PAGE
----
Climate Change & Coffee

Climate Change & Coffee

Help counter climate change... by drinking coffee?

...well by supporting speciality coffee actually. It makes all the difference, and this time, we're not just talking about the taste!

Most Wild Coffee Species, Arabica Included, Are at Risk of Extinction

Yes, our favourite drink will be wiped from earth unless we do something about it. Like with most plants, coffee is a climate-sensitive crop. Incredibly so.

Every 1°C rise in minimum temperature will result in annual yield losses of approximately 137 kg per hectare. For many farmers, this is over half of their annual crop -- this is something which not only impacts some of the most vulnerable people in the world financially in a very short term sense, but it will also have generations-long repercussions.

Many coffee-producing communities have very little else to turn to -- commodity grade coffee producers are already alarmingly underpaid as it is, education is a luxury, and the result of decimated coffee crops is sentencing them to a bleak future of descent into further poverty.

In case you didn’t know, by 2050 coffee demand is set to double, and as of 2015, coffee farmers are producing only 50% of the crop than they were even in 1960. Unfortunately, this trend isn’t slowing down either, and is largely due to an ageing producing population, and the effects of climate change.


Sometimes termed "moving up the mountain": As temperatures increase, coffee plants need to be grown at higher altitudes to be safe from leaf rust infiltration. We're running out of space!

What Exactly is Changing?

There is global evidence that increasing minimum (i.e. night-time) temperatures are having the hardest impact on the healthy growth of coffee cherries itself — not the maximum temperatures as one might initially assume. In the past, heat and drought stress were typically noted as the major constraints that affected coffee production. But specifically, it appears that steadily increasing night-time temperatures have actually been the greatest impact on plant health.

What Does Climate Change Mean for Coffee Farming?

“The innate metabolism of farmed coffee can and does adapt to a variety of climates and environs explains coffee scientist Allessandro Craparo of Beaver Creek Estate. However, there are other factors to consider beyond merely increasing temperatures. For instance Leaf Rust — coffee leaf rust, that is, naturally flourishes in heat and humidity, with 18-23C being an ideal temperature for this fungal parasite. Due to global warming – it is now increasing its range and severity: this is a primary cause of further compounding lower annual coffee yields in addition to drought and temperature.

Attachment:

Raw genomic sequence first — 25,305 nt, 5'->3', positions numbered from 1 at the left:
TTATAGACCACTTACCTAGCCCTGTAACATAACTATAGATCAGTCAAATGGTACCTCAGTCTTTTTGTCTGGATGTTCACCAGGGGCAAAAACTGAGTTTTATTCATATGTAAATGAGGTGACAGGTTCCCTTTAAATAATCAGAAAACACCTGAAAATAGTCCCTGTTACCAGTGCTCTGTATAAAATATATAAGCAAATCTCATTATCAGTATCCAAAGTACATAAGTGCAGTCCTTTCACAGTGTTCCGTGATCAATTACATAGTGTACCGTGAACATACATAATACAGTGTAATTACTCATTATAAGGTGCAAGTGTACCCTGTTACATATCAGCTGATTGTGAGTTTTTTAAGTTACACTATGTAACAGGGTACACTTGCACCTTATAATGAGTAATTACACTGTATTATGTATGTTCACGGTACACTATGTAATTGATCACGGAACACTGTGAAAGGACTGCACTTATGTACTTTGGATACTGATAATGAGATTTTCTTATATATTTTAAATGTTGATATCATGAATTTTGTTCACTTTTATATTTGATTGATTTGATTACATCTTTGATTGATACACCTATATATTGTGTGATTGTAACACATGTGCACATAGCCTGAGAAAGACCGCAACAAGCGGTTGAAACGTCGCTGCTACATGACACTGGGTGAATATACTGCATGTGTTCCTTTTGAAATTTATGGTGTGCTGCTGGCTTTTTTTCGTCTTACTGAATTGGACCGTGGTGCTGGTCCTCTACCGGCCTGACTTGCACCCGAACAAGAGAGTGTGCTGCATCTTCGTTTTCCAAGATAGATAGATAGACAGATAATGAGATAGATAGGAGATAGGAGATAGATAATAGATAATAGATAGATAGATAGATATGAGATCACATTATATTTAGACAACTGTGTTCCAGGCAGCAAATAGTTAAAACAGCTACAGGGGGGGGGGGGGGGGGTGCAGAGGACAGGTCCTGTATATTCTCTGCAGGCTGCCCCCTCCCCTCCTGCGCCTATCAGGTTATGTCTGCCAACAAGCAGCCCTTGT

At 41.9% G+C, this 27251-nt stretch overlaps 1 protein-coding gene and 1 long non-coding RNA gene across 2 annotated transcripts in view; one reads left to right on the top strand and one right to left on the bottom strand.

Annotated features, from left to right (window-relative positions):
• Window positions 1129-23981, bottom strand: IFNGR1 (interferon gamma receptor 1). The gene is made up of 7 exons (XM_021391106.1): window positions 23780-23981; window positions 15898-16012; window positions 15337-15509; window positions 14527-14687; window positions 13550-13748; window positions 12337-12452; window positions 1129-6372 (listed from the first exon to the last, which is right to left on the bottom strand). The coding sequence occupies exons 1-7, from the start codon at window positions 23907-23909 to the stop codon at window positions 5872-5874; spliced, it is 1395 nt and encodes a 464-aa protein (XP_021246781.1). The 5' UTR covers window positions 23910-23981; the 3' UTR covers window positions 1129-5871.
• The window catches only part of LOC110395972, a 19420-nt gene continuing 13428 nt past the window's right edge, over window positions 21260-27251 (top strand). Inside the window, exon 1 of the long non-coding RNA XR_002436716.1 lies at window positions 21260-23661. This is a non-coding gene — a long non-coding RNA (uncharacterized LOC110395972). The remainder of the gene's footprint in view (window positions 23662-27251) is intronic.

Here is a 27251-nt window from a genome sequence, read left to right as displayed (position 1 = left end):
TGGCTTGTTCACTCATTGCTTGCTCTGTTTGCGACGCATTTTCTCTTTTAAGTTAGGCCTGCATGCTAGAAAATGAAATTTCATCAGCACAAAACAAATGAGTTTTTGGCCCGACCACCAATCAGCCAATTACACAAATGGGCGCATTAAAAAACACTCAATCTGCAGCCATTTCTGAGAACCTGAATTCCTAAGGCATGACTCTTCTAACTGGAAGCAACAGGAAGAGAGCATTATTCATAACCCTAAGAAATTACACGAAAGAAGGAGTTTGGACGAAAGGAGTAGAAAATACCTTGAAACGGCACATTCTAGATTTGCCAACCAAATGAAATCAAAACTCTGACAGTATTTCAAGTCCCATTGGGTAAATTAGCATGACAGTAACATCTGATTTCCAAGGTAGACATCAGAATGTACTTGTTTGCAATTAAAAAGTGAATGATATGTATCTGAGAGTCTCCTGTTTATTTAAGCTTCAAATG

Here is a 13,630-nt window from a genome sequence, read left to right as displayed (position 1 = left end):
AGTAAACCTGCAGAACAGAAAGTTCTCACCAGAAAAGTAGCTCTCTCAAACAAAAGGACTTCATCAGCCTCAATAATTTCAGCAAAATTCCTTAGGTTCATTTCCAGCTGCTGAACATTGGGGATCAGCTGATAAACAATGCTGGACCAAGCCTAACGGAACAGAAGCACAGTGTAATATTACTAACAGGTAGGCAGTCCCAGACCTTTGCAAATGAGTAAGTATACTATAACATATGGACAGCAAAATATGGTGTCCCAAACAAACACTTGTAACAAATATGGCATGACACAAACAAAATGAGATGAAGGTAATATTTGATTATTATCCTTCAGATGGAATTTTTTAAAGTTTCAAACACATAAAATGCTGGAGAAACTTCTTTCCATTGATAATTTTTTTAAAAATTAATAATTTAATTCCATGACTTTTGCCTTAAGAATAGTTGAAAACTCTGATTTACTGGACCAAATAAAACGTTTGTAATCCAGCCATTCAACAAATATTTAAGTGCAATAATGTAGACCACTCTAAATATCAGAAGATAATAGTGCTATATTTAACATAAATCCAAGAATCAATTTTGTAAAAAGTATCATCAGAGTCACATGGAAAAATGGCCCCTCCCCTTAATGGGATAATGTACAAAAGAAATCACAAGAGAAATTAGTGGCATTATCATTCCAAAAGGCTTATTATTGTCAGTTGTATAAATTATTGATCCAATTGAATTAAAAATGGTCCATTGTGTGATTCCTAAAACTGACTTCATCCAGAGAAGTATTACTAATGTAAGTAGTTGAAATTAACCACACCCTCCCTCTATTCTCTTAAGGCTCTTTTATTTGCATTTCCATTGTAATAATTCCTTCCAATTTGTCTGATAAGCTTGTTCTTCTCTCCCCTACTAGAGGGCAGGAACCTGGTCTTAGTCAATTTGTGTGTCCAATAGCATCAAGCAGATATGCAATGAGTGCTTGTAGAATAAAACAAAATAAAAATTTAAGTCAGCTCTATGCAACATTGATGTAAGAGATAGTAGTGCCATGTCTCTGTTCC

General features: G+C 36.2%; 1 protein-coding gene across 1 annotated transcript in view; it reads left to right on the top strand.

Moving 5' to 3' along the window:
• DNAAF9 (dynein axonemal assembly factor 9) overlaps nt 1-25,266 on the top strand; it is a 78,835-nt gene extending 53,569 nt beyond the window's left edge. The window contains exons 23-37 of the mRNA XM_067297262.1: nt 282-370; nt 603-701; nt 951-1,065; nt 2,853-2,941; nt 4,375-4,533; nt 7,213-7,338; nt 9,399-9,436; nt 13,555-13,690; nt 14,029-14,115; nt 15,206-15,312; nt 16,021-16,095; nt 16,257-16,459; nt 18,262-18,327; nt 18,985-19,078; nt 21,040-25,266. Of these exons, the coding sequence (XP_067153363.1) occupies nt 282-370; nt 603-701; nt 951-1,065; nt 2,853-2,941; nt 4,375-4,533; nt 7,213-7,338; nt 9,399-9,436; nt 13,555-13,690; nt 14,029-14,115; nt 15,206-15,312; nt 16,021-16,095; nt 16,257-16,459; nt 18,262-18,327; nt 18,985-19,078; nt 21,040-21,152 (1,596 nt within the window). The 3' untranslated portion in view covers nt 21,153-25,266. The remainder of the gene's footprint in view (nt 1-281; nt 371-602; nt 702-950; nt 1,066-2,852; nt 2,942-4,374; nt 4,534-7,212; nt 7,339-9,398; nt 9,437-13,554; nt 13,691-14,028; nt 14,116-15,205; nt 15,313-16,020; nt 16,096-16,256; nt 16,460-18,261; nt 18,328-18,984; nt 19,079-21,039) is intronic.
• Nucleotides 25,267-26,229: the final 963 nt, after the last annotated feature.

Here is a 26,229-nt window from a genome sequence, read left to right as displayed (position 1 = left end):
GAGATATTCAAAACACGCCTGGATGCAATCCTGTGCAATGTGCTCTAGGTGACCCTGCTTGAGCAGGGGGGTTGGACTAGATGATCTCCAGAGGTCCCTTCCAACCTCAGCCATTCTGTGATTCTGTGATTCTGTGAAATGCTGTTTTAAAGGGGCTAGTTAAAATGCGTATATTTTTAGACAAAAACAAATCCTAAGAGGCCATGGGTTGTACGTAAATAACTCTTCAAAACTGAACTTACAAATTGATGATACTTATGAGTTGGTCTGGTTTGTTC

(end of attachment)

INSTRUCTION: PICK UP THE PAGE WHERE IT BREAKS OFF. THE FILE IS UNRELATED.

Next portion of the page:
The Biggest Fucker of Them All: A Close-up of Coffee Leaf Rust

Proposed Industry Solutions:

So how does this industry overcome such adversity? Succinctly: the age-old practice of breeding disease resistant crop cultivars. Though perhaps, easier said than done.

Whilst there are some governing bodies, and academics working in primary industries to research solutions, unfortunately, as coffee tends to be produced in developing nations -- and often in incredibly inaccessible locations -- the solution still falls on often woefully under-funded coffee farmers themselves. In such a situation, it's undeniably challenging for smart, disease resistant coffee crops to be developed compared to other crops (coincidentally grown in wealthier countries -- look at tulips, or watermelons by comparison).

Nevertheless, "there are ways to overcome the effects of climate change by improving farming method... Shade grown crops, for instance” elaborates Allessandro. Whilst Beaver Creek have the luxury of being relatively wealthy, and can afford to focus on pragmatic research, they are certainly no strangers to climate change -- indeed, they were forced to switch their farm crop from Banana's to coffee for that very reason. They have identified some key ways to farm smarter and combat the impact of climate change: